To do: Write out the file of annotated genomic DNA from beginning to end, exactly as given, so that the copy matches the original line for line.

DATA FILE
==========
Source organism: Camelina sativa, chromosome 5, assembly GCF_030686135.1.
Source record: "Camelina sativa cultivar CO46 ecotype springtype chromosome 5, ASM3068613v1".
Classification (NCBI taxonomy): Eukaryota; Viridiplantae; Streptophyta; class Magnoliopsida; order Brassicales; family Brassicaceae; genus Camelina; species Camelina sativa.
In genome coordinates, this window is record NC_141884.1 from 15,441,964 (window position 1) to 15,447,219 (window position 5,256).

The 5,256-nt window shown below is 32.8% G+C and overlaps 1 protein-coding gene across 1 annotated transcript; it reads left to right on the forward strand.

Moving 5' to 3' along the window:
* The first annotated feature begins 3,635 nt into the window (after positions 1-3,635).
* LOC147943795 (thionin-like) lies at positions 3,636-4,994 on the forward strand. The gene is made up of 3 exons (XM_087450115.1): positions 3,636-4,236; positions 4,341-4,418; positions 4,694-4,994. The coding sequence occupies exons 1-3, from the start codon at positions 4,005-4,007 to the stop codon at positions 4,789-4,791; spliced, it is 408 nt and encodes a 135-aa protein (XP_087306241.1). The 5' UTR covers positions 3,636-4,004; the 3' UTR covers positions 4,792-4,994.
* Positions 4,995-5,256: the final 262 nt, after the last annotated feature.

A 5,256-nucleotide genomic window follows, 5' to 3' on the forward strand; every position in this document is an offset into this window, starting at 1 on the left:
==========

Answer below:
Source organism: Camelina sativa, chromosome 5, assembly GCF_030686135.1.
Source record: "Camelina sativa cultivar CO46 ecotype springtype chromosome 5, ASM3068613v1".
Classification (NCBI taxonomy): Eukaryota; Viridiplantae; Streptophyta; class Magnoliopsida; order Brassicales; family Brassicaceae; genus Camelina; species Camelina sativa.
In genome coordinates, this window is record NC_141884.1 from 15,441,964 (window position 1) to 15,447,219 (window position 5,256).

The 5,256-nt window shown below is 32.8% G+C and overlaps 1 protein-coding gene across 1 annotated transcript; it reads left to right on the forward strand.

Moving 5' to 3' along the window:
* The first annotated feature begins 3,635 nt into the window (after positions 1-3,635).
* LOC147943795 (thionin-like) lies at positions 3,636-4,994 on the forward strand. The gene is made up of 3 exons (XM_087450115.1): positions 3,636-4,236; positions 4,341-4,418; positions 4,694-4,994. The coding sequence occupies exons 1-3, from the start codon at positions 4,005-4,007 to the stop codon at positions 4,789-4,791; spliced, it is 408 nt and encodes a 135-aa protein (XP_087306241.1). The 5' UTR covers positions 3,636-4,004; the 3' UTR covers positions 4,792-4,994.
* Positions 4,995-5,256: the final 262 nt, after the last annotated feature.

A 5,256-nucleotide genomic window follows, 5' to 3' on the forward strand; every position in this document is an offset into this window, starting at 1 on the left: